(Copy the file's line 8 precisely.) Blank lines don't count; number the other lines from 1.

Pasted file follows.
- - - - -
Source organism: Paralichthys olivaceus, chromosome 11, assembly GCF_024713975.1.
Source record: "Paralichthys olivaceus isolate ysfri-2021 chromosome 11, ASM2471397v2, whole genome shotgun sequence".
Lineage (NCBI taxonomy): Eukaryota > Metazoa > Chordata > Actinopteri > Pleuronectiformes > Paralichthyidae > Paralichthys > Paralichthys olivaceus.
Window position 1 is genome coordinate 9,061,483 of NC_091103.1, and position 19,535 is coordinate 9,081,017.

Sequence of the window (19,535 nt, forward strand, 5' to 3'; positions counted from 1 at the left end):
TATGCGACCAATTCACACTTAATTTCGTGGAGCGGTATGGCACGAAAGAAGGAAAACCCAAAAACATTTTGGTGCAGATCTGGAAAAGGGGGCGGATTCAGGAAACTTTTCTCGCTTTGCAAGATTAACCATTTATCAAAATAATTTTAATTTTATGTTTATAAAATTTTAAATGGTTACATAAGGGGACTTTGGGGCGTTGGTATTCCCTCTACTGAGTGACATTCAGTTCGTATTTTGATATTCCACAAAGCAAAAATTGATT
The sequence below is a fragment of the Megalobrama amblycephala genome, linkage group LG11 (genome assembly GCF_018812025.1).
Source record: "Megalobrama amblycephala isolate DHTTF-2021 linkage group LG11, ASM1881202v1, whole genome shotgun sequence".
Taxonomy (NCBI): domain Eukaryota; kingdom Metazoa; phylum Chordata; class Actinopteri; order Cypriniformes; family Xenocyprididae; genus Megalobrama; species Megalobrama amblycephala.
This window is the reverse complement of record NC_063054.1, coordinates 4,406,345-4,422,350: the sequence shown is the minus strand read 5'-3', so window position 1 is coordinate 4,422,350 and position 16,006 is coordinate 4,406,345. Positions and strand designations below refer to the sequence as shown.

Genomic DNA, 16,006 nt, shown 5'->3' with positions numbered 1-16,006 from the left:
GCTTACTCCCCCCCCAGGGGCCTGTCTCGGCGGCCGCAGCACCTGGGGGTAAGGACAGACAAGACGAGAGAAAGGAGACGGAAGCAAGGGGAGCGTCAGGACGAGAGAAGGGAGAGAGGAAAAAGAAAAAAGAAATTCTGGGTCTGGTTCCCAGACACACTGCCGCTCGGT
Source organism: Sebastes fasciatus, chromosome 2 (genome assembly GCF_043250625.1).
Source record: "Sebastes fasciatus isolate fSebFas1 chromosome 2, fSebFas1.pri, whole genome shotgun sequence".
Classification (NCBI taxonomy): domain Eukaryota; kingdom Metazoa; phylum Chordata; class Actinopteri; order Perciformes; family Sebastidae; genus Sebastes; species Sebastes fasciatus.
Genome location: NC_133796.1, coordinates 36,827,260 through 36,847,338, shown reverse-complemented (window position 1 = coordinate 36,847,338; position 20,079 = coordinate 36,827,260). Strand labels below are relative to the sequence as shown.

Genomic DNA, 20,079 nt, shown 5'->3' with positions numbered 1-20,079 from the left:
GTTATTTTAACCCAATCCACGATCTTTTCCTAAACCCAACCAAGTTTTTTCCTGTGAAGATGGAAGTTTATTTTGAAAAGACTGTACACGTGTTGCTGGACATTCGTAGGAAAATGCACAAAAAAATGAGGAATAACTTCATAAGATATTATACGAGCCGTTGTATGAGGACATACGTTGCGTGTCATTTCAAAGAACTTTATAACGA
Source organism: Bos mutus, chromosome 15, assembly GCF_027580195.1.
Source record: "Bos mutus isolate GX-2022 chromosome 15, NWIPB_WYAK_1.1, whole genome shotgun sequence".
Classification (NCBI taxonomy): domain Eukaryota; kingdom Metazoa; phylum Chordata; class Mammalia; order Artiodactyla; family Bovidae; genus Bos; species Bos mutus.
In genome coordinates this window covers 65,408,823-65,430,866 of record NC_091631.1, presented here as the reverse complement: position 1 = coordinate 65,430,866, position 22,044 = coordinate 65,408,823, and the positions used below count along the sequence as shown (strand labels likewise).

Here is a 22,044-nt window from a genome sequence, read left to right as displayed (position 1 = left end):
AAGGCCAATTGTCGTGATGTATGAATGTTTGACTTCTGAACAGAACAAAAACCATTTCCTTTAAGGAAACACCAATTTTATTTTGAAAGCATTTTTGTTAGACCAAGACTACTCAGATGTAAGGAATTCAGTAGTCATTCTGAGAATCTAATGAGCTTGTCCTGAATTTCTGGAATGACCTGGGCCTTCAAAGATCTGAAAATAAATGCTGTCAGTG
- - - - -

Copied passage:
Source record: "Megalobrama amblycephala isolate DHTTF-2021 linkage group LG11, ASM1881202v1, whole genome shotgun sequence".